There was much talk about Skittles redesigning their homepage to be more “social media” friendly and transparent. They certainly accomplished that, and generated a lot of buzz.
They decided the best way to market their product was to simply show you what other people were saying about it, so their homepage was now simply showing the live Twitter search results for “skittles”. Like other online marketing schemes involving Twitter, it didn’t take long for this to turn into a great big mess.
This was a screenshot I grabbed this morning of the Twitter search results. (Click to view larger)
Clearly, the open invitation to appear on Skittles.com was too much for many people to resist. Of the 9 results listed there, 5 are links to “win a free netbook” scams. Relying on Twitter hashtags to follow a popular conference, or event, is opening yourself up to seeing exactly these kinds of results.
Of course, the idea behind the new skittles.com is an interesting one, and isn’t really all that new. The best marketing is having people who don’t work for you speak well of you. Social networking tools allow for those kinds of conversations to flourish, and being able to capture that can be very effective. The trick though, is to capture other people’s natural conversations without influencing them. These sort of open invitations to be seen on your homepage, or the TV news or to win a prize, is an open invitation for people to do stupid stuff they wouldn’t normally do, just to be “seen” in the search results. As we see here with skittles, it also opens up yet another avenue for spammers.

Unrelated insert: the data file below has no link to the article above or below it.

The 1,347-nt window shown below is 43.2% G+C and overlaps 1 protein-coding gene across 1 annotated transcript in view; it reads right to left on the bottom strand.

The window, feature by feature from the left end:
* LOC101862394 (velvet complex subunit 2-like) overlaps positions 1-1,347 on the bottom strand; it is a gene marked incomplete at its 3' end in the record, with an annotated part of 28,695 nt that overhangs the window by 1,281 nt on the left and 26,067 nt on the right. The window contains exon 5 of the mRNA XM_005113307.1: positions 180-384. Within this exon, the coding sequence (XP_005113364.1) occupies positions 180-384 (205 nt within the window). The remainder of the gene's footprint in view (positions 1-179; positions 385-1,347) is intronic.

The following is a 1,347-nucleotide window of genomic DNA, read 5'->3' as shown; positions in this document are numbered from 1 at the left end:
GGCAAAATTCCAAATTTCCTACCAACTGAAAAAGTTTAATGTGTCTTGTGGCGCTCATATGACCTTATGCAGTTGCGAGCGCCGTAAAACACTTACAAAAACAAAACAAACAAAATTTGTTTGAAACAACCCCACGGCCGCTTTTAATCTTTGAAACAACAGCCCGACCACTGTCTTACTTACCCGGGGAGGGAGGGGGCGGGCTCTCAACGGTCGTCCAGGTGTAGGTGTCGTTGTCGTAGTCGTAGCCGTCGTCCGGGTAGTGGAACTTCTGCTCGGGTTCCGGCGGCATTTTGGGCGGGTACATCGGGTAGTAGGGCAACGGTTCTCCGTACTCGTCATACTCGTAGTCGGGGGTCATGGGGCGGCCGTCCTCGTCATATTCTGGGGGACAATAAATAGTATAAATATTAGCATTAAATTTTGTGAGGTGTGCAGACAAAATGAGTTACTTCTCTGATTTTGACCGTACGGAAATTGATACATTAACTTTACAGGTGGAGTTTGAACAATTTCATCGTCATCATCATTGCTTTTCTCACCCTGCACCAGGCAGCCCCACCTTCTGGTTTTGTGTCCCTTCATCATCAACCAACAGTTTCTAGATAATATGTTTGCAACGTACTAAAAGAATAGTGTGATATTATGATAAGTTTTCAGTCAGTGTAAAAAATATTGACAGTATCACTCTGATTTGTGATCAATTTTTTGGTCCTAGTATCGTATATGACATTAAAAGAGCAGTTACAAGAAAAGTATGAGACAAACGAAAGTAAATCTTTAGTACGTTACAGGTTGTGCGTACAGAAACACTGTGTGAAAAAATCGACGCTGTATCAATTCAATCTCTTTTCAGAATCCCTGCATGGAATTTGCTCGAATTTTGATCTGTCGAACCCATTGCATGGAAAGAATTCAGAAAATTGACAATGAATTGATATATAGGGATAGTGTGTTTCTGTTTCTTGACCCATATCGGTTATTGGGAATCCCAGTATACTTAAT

I doubt this is the last time we’ll see something like this, and I suspect that, as Twitter becomes even more mainstream, the search feature will deteriorate because it’ll simply be too easy to spam the heck out of any hashtag related to any big happenings, SXSW, for example. That will be a loss for those of us used to following hashtags, but it’s an opening for Twitter, or another company, to find a better way.
In the mean time, I fully expect to see more people posting things to twitter just to be “seen” wherever search results are going to appear, and hopefully losing followers as a result.comments, Social Networking, Spam, Twitter